A recent study from MIT (available here) has found that stem cells developed from blood and skin samples can be manufactured into liver like cells. The implications of this are exciting on two different levels: 1) this is another success for ethically derived stem cells; 2) this study is being used to develop treatment for malaria – a disease that has a lifelong impact on those it affects.
The use of stem cells for the development of treatments for various diseases is something frequently researched in the scientific community, and often debated in the bioethics community. Stem cells are valued because of their potential to grow into different types of cells. The debate stems (no pun intended) from the source of the stem cells. Some proponents of stem cell research argue that research should focus on embryonic stem cells – which necessitates the destruction of a human being at the embryonic stage to harvest the stem cells. This is not a method that is consistent with recognizing the dignity of every individual human being, as it requires the destruction of a human in its earliest stages to potentially benefit people in later developmental stages. However, other proponents of stem cell research believe that the research should only use non-embryonic stem cells. These stem cells can be manufactured from donated skin or blood cells, or even obtained from the umbilical cord after a baby is born. Proponents of non-embryonic stem cell use focus on its ethical origins – no embryos are destroyed – as well as the potential of personalized application in medicine (your body is less likely to reject treatment developed from your own cells).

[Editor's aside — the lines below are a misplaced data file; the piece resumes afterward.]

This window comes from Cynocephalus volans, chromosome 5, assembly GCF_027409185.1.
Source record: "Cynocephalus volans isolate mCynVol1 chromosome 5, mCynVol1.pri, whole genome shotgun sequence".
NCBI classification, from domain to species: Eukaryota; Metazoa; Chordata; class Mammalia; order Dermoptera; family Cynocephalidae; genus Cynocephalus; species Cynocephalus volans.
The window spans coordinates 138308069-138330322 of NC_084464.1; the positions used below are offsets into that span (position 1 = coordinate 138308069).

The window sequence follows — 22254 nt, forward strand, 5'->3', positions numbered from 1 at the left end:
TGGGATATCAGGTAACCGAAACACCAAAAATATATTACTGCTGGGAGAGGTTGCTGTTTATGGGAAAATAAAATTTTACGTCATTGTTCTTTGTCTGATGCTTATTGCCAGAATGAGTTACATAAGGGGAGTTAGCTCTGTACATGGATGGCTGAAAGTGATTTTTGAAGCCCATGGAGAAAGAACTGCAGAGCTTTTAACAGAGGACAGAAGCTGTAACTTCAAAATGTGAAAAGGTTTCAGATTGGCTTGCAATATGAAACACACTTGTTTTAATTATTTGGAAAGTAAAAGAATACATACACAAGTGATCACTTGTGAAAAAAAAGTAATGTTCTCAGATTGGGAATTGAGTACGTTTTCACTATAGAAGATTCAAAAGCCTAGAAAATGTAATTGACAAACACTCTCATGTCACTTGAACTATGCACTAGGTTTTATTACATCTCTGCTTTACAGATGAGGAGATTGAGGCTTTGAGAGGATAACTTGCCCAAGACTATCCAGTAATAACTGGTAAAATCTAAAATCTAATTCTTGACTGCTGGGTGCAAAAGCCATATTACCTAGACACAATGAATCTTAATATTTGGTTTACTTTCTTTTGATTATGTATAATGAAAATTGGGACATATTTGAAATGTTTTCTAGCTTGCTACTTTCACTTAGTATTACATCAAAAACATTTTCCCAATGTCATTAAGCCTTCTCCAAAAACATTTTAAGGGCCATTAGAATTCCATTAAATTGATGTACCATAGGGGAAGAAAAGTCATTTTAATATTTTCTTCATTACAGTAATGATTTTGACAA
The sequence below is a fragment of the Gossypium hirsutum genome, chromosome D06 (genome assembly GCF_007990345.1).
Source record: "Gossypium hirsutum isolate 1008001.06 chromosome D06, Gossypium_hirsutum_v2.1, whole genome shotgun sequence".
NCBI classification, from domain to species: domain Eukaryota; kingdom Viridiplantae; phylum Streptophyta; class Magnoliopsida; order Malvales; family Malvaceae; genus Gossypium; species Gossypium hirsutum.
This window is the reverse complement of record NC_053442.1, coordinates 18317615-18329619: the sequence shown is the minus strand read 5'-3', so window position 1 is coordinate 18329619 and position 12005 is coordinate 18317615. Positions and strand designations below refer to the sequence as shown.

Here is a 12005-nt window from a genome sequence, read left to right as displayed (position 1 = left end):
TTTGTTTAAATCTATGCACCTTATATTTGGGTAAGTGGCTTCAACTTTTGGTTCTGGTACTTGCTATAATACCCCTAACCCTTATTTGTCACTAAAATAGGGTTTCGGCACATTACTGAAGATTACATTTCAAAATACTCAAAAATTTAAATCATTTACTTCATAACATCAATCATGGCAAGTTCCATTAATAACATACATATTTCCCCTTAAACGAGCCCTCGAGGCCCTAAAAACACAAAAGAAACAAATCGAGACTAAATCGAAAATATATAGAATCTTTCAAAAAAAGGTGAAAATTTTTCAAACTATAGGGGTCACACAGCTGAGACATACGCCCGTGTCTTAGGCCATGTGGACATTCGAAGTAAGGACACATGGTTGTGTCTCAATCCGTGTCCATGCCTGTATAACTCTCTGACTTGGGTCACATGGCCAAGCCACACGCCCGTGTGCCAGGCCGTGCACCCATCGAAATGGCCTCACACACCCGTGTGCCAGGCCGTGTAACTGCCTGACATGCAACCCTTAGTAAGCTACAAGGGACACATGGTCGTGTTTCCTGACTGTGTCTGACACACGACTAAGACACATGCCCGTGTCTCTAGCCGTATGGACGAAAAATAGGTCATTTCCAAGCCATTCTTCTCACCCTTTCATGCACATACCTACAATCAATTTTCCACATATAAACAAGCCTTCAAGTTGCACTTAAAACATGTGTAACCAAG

In the study referenced above, the liver like stem cells are created using non-embryonic, adult blood and skin cells. Once the cells have grown, they are infected with malaria for the purpose of testing new treatment options for the disease. This research exemplifies a discovery respectful of human dignity in its development, as well as it purpose. Malaria is a disease that plagues approximately 198 million people (as of 2013 – see here), and seeking treatment for this disease is another way to respect the dignity of those suffering from it. As we fund, support, develop, or conduct research, it is important that human dignity be respected and valued in both the methods and purpose of the research. How encouraging it is to be reminded of the successful stories in scientific advancement that are not at the expense of human dignity!
For more on stem cells go here
For an article discussing the MIT study read this